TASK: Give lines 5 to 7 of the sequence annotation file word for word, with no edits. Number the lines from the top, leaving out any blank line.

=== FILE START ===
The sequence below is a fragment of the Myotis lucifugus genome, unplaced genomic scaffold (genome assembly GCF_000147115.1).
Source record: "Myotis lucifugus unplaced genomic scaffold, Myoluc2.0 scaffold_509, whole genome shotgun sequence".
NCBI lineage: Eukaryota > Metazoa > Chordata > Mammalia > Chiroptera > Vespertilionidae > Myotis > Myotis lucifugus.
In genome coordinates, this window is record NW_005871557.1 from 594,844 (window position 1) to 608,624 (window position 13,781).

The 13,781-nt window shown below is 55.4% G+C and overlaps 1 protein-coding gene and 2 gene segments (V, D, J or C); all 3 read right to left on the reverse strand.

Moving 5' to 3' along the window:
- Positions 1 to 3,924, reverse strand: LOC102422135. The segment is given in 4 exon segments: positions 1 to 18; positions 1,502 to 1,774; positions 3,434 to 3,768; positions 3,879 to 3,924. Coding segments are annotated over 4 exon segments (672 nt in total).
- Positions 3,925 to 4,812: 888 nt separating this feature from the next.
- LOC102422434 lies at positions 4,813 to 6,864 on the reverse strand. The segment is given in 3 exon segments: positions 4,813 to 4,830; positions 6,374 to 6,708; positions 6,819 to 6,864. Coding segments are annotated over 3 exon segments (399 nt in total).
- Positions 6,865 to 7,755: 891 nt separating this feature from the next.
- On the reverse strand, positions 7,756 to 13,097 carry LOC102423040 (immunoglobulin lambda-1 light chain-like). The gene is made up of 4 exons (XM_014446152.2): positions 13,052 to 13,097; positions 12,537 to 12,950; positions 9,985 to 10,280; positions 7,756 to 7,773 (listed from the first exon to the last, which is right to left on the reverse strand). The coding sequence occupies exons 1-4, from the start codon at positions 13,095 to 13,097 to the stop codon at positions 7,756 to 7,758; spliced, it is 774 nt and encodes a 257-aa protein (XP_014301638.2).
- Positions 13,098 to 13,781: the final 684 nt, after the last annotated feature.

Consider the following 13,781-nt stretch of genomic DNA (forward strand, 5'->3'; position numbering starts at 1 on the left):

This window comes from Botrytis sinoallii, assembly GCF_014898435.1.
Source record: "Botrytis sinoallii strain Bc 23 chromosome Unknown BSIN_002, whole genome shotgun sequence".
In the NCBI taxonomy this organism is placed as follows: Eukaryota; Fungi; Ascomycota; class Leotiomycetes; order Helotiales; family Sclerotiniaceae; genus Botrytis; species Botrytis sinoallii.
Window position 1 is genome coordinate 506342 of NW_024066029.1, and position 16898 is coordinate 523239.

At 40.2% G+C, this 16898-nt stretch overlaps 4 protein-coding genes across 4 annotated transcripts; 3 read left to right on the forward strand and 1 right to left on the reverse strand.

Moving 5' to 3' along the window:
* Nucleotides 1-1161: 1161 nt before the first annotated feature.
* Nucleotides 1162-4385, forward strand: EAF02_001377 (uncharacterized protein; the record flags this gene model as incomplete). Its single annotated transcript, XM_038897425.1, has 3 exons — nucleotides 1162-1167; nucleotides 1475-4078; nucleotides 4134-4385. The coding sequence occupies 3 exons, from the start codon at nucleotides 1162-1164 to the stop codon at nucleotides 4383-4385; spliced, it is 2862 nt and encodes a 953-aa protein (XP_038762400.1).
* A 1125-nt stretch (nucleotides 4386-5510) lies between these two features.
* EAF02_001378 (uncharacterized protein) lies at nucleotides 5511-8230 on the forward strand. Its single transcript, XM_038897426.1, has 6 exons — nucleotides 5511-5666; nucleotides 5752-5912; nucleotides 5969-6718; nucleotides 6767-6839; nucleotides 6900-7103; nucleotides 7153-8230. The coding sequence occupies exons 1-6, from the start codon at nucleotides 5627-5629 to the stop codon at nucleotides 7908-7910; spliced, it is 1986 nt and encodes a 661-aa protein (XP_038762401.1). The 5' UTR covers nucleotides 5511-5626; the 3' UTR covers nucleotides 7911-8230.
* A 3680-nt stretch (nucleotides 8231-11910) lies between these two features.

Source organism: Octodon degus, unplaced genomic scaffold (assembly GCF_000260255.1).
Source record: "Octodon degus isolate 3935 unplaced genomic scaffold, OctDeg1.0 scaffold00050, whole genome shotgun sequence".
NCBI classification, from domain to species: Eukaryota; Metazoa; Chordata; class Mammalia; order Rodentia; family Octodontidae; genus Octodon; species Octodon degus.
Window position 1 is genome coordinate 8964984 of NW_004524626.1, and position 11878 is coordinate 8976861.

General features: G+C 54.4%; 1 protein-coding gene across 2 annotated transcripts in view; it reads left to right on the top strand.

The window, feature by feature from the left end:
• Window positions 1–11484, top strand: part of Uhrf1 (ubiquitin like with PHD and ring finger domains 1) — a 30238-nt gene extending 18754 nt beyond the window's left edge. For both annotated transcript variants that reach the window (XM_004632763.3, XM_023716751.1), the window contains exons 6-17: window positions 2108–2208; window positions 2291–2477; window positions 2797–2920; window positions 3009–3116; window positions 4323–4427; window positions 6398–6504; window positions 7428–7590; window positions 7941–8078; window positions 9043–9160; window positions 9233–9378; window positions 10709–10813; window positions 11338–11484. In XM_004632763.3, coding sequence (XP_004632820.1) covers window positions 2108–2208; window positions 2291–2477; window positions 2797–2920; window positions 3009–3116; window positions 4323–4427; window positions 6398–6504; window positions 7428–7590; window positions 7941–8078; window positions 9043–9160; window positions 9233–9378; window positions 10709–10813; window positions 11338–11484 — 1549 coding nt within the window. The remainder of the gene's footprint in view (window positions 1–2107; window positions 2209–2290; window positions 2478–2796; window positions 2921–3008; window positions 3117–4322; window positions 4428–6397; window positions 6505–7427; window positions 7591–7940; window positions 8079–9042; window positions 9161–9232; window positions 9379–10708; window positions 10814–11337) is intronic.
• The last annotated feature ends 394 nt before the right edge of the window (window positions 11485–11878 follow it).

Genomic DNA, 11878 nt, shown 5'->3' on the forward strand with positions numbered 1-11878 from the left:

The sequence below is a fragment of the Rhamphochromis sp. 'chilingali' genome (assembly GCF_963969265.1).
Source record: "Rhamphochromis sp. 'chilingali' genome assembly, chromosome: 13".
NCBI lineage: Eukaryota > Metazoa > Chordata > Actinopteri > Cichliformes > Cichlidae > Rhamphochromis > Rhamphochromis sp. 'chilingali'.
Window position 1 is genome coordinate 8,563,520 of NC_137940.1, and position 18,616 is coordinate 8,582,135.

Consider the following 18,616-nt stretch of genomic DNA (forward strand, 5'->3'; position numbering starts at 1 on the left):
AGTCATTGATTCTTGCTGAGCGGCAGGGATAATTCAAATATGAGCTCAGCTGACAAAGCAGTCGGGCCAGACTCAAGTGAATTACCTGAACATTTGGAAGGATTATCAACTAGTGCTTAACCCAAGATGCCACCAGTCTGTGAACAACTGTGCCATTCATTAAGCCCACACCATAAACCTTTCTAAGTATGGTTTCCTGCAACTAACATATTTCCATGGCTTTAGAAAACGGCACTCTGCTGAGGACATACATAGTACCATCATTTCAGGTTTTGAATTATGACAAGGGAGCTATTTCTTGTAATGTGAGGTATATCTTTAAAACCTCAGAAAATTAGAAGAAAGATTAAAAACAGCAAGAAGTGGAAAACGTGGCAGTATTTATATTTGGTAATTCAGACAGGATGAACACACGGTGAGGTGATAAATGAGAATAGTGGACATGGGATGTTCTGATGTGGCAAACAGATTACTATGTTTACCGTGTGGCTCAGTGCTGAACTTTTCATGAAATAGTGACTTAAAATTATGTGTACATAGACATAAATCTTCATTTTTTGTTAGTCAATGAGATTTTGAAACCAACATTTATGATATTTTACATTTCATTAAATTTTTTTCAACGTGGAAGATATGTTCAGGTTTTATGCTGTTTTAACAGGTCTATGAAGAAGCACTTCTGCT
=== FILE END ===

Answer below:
The 13,781-nt window shown below is 55.4% G+C and overlaps 1 protein-coding gene and 2 gene segments (V, D, J or C); all 3 read right to left on the reverse strand.

Moving 5' to 3' along the window:
- Positions 1 to 3,924, reverse strand: LOC102422135. The segment is given in 4 exon segments: positions 1 to 18; positions 1,502 to 1,774; positions 3,434 to 3,768; positions 3,879 to 3,924. Coding segments are annotated over 4 exon segments (672 nt in total).